Treatment of Acute Lymphoblastic Leukemia in the Community Setting

Video

Richard M. Stone, MD: Do you think this is done in the community, Ryan?

Ryan D. Cassaday, MD: No, not as universally as I think we’d like. There are several barriers to that. Outside of academic practices, it’s not clear who is doing the bone marrow test, who’s ordering the test, and what laboratories are available to perform the test—whether it’s contractual obligations that the clinic has with a hospital or a reference laboratory. Another steep hill that we have to climb as an ALL [acute lymphoblastic leukemia] community is that for every other hematologic malignancy, with a few exceptions like APL [acute promyelocytic leukemia], MRD [minimal residual disease] is still generally a research tool.

While there are interesting and provocative data in CLL [chronic lymphocytic leukemia], myeloma, and to a certain extent AML [acute myeloid leukemia], ALL is the 1 disease where very few would debate about the standard nature of MRD in terms of making treatment decisions because it’s so rare. Many community doctors don’t necessarily see it, so they may just immediately assume MRD is a research test, so they’re not going to order it. It’s not uncommon for me to see a referral from a community practice where MRD is not being assessed at all, or certainly not in the manner that we’ve espoused here.

Richard M. Stone, MD: Do you even see ALL being treated in the community? We see AML. But ALL? What do you think about that?

Jae Park, MD: I used to think that with ALL therapy, why would anybody treat this if you see only 1 or 2 cases per year? But to my surprise, their first therapy they often get in not super-small communities, small or midsize centers that may see 1 or 2 patients with ALL—less than 10—a year. When you see it that infrequently, MRD is a level of concern because it’s not the standard for AML and any other disease. They don’t think about them. They might not have the equipment. For a disease that’s curable and first-line therapy matters, we’re trying to go out and educate that where you receive your first treatment matters. By the time we see the relapsed patients, it’s often too late. Not that I’m sure that I’m going to make a difference, but there are other things that we could have done.

Richard M. Stone, MD: I don’t see it in small community hospitals. But in midsize places like in northern New England, there are some cities there that will do it. But then when the patient goes bad, they come to Boston and it’s a hassle because they’re ripped away from their community. Maybe if they had started there it would have been better. What do you think, Bijal? Florida is a big state.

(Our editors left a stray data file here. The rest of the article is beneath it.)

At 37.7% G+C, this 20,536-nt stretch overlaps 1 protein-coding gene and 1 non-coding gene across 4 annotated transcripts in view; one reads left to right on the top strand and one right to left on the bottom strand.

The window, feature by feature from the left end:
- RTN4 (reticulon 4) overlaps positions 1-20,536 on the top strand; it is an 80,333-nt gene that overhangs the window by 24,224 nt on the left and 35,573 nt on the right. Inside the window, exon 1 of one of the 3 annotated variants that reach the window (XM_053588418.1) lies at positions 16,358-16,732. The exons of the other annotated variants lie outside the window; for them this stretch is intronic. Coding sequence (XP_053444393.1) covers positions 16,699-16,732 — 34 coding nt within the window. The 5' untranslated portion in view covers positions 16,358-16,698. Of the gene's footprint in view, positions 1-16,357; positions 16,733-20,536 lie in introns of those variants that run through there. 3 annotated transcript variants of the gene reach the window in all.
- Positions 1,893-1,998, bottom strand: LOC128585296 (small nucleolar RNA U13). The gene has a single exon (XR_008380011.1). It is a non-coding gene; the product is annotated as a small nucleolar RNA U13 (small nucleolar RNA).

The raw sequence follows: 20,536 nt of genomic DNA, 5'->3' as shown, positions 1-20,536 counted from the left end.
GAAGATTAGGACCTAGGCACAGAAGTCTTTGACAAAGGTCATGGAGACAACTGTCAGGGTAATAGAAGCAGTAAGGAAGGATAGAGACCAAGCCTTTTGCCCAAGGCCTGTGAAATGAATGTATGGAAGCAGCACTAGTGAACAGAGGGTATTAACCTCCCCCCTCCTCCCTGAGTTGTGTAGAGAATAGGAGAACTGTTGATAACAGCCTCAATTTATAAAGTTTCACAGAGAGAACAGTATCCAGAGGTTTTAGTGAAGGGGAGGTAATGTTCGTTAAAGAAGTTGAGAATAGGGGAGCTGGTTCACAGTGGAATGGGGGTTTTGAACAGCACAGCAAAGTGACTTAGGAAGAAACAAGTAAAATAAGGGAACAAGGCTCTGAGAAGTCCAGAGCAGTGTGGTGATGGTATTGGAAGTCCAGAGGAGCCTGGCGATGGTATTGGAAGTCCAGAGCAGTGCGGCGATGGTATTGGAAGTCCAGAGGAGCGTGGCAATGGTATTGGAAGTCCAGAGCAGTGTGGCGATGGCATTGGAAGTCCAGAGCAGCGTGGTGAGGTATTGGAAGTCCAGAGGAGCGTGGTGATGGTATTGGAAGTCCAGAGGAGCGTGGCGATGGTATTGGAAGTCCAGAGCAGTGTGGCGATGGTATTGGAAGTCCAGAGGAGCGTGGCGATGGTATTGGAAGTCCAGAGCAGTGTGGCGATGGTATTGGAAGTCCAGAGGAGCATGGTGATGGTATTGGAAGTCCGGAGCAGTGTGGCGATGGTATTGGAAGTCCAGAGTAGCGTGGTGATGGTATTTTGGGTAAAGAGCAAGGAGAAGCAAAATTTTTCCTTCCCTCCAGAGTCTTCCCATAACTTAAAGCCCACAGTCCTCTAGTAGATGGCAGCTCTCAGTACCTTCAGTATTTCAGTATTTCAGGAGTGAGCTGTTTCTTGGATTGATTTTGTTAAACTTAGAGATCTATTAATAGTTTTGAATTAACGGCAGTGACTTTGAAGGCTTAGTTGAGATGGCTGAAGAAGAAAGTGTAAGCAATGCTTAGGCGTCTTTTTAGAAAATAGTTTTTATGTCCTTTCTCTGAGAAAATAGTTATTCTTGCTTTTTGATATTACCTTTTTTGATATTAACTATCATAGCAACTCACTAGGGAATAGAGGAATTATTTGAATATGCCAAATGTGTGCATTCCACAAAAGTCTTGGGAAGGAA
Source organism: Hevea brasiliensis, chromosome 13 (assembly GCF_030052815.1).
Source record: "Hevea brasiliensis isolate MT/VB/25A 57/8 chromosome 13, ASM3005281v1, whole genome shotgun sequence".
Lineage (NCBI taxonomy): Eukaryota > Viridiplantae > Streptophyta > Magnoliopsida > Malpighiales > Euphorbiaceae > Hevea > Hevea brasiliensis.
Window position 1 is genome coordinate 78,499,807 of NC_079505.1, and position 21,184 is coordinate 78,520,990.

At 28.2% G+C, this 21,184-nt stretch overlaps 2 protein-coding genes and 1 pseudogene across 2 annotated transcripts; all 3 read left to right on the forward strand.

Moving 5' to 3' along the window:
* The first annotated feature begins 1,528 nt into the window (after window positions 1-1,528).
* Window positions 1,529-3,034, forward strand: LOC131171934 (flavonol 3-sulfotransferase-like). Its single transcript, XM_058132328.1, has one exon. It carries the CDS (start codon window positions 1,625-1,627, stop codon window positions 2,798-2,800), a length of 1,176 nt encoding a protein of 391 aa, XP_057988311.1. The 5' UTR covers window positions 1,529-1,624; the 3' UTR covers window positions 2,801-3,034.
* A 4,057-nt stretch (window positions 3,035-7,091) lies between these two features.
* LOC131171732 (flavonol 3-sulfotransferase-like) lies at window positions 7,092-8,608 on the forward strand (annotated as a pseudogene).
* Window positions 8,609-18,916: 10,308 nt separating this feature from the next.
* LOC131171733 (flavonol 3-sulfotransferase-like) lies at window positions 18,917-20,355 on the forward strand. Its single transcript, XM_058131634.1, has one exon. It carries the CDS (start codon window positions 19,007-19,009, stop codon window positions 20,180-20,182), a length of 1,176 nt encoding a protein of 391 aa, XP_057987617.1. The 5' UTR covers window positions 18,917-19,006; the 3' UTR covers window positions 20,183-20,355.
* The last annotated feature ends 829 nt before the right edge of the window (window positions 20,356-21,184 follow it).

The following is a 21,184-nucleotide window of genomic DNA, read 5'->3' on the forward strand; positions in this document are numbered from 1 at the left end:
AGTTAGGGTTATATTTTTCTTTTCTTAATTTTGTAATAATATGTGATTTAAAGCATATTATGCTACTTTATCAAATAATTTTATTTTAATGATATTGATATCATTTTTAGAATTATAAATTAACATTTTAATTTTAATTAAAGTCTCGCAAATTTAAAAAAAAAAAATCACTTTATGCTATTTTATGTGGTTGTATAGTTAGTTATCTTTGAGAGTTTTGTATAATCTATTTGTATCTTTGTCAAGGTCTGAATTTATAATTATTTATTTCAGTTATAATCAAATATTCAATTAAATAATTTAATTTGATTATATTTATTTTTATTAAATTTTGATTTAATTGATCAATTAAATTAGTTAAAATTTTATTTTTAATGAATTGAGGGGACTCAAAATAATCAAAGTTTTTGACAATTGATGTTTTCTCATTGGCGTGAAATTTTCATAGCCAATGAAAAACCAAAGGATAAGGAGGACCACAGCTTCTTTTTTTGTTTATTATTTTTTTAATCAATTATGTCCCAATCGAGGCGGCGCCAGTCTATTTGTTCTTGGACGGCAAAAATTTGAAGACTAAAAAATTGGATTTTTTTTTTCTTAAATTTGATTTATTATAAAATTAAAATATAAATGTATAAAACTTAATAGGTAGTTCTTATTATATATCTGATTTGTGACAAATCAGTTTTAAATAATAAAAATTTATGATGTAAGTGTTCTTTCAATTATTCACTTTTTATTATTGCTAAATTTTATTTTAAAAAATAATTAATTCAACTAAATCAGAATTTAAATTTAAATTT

Bijal Shah, MD: What we at Moffitt Cancer Center get is many patients who will receive their induction locally and then get transferred after that for a consultation. I empathize with the local provider. It’s not as if they’re not making the call: “Hey, I’ve got this patient, they’re sick, they need to be sent to a tertiary care center.” But oftentimes they’re young, they’re uninsured, they’re still working on the Medicaid or whatever it may be to support them through that process. Maybe they’re just too sick—their white count is 150,000 per mm3, and they’re trying to do whatever they can to temporize things.

I don’t know the answer. Insurance doesn’t pay for lodging. They sometimes don’t even pay for the medicine. How do you get a patient to your referral center from 600 miles away?

Richard M. Stone, MD: It’s very challenging. It’s part of a larger discussion.

Jae Park, MD: A lot is patient driven too. Patients don’t want to travel long distances to receive treatment. They are ripped away from their social support which is hard for them. They’re looking for therapy that they can get closer to their homes. It’s up to us to develop such therapy that can be easily delivered wherever they are.

Transcript Edited for Clarity

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